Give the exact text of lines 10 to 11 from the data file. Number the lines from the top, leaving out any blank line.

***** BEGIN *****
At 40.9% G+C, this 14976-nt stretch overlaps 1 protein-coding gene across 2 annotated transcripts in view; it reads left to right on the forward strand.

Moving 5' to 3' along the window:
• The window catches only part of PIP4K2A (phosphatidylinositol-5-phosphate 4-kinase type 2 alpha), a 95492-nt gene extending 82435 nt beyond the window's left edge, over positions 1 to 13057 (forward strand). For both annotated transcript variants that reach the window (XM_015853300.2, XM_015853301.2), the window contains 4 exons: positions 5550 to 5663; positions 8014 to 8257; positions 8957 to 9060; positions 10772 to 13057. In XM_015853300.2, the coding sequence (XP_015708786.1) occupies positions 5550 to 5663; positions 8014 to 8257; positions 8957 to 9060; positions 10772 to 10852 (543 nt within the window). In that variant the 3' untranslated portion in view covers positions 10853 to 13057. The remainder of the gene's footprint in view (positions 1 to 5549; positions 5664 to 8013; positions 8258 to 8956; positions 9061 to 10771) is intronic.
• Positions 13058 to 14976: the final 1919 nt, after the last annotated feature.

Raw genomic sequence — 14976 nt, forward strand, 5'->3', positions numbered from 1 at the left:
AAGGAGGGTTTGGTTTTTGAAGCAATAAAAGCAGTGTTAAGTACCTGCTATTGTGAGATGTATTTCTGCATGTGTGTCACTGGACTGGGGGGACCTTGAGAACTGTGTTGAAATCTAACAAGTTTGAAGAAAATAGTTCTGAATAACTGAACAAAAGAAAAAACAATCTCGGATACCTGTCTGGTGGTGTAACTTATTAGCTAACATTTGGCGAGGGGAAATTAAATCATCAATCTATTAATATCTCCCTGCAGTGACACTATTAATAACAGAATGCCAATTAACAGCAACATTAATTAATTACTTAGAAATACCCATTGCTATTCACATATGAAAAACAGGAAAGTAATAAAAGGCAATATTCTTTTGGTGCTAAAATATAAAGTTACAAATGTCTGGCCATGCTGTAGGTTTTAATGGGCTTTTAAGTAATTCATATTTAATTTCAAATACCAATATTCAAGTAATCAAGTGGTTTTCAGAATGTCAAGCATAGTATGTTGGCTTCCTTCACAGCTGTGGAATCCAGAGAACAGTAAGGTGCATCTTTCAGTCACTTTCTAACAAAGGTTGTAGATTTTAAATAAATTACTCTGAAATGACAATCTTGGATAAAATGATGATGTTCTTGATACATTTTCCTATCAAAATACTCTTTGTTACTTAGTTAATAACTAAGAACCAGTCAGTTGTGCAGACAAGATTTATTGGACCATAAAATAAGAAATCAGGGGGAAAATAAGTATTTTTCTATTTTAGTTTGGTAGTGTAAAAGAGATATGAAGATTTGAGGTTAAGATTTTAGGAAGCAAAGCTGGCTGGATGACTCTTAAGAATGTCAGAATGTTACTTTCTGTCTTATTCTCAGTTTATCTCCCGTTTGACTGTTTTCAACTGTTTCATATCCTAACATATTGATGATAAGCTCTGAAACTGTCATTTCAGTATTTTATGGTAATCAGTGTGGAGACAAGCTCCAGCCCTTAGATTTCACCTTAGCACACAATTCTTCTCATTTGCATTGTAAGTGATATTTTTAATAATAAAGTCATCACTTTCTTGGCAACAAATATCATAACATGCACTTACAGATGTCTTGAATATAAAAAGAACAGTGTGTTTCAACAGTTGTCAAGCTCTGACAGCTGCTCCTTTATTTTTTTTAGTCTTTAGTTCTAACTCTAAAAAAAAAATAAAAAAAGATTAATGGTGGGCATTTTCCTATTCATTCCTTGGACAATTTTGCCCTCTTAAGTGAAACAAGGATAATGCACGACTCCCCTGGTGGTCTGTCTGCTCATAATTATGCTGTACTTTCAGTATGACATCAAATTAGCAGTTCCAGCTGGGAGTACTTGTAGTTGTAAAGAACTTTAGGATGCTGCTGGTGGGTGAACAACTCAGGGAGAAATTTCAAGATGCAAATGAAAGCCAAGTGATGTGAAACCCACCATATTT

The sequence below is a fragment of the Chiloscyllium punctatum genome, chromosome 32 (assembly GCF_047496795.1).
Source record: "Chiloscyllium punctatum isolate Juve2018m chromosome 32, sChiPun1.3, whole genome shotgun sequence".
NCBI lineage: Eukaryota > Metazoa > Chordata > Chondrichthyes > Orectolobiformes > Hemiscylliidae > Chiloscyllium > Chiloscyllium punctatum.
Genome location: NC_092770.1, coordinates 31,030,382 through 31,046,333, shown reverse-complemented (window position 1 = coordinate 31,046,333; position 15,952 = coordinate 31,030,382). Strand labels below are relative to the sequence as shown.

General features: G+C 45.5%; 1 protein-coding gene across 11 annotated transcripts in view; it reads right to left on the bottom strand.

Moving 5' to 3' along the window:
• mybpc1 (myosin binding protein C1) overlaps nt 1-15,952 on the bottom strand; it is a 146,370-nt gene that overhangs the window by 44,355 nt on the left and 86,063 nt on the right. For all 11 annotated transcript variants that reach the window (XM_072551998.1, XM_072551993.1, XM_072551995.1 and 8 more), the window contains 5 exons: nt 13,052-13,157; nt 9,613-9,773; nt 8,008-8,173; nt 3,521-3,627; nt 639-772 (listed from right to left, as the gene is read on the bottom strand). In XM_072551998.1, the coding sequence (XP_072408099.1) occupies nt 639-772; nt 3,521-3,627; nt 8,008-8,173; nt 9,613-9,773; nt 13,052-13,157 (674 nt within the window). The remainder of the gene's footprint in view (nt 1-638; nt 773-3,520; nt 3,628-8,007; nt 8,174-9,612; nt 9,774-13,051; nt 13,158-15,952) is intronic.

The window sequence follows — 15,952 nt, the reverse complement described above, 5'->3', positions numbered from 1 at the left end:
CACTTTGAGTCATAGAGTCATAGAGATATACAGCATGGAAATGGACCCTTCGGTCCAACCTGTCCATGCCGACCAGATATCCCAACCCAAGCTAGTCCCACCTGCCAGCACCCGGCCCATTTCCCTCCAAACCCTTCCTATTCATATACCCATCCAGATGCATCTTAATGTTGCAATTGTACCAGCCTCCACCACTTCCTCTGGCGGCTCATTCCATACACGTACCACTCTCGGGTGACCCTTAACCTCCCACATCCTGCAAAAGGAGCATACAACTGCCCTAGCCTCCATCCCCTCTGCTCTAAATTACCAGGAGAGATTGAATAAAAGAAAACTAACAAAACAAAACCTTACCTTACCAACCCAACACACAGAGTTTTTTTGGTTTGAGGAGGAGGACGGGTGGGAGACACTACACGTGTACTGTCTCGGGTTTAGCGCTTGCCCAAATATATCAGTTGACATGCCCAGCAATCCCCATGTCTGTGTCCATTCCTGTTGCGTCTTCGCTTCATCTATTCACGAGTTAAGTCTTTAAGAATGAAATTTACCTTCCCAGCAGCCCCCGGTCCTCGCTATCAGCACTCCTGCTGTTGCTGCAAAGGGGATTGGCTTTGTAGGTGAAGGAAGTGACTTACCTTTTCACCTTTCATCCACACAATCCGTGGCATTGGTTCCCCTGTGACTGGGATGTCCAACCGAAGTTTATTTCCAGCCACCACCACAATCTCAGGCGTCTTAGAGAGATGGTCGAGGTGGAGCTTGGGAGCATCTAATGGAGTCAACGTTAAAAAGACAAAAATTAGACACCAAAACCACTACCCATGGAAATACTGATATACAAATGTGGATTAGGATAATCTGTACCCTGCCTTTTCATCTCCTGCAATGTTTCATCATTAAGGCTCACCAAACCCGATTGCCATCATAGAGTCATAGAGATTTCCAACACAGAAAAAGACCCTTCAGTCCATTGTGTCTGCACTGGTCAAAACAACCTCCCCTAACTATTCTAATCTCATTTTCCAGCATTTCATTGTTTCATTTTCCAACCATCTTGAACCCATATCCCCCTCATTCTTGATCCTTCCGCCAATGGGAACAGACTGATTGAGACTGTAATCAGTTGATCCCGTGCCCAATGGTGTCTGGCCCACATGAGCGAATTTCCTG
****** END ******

Genome location: NC_092770.1, coordinates 31,030,382 through 31,046,333, shown reverse-complemented (window position 1 = coordinate 31,046,333; position 15,952 = coordinate 31,030,382). Strand labels below are relative to the sequence as shown.

General features: G+C 45.5%; 1 protein-coding gene across 11 annotated transcripts in view; it reads right to left on the bottom strand.